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Chief Executive of NBS, Richard Waterhouse

6 months after Brexit, how is the design community feeling?

Construction information provider, NBS takes a look at the design community half a year after the referendum result

Posted by Hannah Oakman | December 06, 2016 | People, policy, politics, money

Newcastle-based NBS has gathered findings from its latest survey into the effects of Brexit on the construction industry, six months since the decision was announced.  

NBS, global provider of construction information and construction knowledge management services, wanted to gain perspective on the effects of Brexit from those in the design community.

Those who design buildings are often good predictors of what will happen to the broader construction industry; if design work tails off, so too in time will construction output. 

Having already carried out the survey in June and July, the findings show the design community follow a pattern seen elsewhere; a sudden and pronounced dip immediately following the referendum result, followed by a bounce back.

The survey asked questions on the effects on practices’ workload, staffing levels, the construction industry as a whole and effects on projects and found that predictions for practices’ workloads have markedly improved.

In July, only 7% felt their workloads would increase in the coming 12 months. That figure has risen to nearly a quarter, the same number who expects a decrease. 42% anticipate no change.

“It has crossed my mind that the increase in work is because people have decided to get it done before Brexit really bite[s]”, commented one designer.  

The latest figures around projected staffing levels are more stable than were seen in July. 

A quarter sees staffing levels falling in the next 12 months. 19% foresee growth, compared with only 5% in July. Almost a half foresees no change in their staffing levels. 

“The 'Great' in Britain is about to be unleashed. Everyone under the age of 40 should prepare to cause the greatest entrepreneurial era since the industrial revolution,” commented another interviewee.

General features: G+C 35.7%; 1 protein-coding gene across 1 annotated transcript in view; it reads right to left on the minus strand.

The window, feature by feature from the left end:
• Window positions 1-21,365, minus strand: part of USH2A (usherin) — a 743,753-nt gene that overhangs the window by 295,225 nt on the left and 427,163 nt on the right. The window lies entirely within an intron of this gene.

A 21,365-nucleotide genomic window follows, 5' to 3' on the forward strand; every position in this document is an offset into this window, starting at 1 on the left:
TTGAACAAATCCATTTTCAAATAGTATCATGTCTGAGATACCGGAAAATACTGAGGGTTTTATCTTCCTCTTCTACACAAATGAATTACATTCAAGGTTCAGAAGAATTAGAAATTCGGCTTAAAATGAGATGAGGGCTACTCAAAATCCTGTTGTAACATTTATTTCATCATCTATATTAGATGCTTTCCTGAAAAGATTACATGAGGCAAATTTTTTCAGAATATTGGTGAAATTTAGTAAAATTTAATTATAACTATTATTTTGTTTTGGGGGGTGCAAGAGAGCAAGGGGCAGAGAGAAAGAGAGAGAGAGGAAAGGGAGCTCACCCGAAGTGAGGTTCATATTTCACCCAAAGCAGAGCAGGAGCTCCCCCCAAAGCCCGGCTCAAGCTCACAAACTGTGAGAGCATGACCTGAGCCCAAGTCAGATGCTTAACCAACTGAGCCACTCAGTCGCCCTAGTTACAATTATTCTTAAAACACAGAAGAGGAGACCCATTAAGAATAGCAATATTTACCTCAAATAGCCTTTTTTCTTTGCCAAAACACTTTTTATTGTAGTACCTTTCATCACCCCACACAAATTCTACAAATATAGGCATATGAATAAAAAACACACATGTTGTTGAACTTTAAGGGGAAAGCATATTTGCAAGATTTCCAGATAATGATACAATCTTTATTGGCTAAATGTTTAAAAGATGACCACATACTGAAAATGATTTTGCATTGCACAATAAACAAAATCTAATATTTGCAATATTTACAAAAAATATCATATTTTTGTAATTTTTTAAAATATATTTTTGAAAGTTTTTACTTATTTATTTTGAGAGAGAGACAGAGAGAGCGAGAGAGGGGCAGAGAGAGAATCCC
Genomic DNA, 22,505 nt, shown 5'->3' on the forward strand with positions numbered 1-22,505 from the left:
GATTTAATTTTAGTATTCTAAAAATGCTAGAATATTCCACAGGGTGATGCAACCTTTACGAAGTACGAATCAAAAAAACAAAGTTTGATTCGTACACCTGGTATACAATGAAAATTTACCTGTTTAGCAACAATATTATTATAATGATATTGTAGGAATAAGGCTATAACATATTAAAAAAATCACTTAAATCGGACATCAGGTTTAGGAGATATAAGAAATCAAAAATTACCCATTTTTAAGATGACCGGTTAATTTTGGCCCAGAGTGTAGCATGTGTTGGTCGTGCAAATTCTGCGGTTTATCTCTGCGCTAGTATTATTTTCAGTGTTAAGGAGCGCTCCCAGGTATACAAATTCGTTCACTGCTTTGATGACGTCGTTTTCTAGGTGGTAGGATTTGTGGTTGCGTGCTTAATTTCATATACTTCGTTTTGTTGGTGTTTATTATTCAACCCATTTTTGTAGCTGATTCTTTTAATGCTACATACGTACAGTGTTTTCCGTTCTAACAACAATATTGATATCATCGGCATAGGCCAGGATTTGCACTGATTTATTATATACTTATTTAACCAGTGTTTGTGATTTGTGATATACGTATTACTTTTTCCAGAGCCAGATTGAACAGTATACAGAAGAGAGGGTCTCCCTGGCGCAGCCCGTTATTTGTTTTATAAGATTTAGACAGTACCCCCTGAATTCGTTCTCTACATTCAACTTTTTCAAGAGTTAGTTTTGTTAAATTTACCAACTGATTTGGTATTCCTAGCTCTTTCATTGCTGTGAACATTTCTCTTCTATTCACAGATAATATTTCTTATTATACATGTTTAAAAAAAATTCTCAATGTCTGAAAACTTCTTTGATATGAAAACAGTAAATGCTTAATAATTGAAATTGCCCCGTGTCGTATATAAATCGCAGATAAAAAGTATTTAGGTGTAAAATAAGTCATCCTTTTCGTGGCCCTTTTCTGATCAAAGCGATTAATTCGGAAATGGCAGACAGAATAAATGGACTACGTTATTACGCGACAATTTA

Designers are less negative than they were immediately after the decision.

The number expecting the construction industry to shrink is still high, at 44%, but has fallen back from 61%.

“[Construction activity] will return to pre-Brexit levels as people generally buckle down and realise that they still need things doing,” said another interviewee.

Whilst people are less pessimistic about the year to come, the immediate effects of the Brexit decision are being increasingly felt. Where one in five had had a project cancelled by July, that figure has now risen to a quarter. Of those who have had projects cancelled or put on hold, those projects account for, on average, 21% of current projects. 

There remains a significant, and at times heartfelt, divide between those who favour our leaving the EU and those who do not - Richard Waterhouse, Chief Executive of NBS

Chief Executive of NBS, Richard Waterhouse, said: “There remains a significant, and at times heartfelt, divide between those who favour our leaving the EU and those who do not. 

“Construction industry forecasts suggest that whilst we are not heading for a recession, construction output has been significantly dampened because of the Brexit decision and it is uncertainty, rather than speculation about the ultimate form Brexit takes, that is the root cause.

“It is clear that we will be leaving the EU, but what form that exit takes is unclear and very important.”

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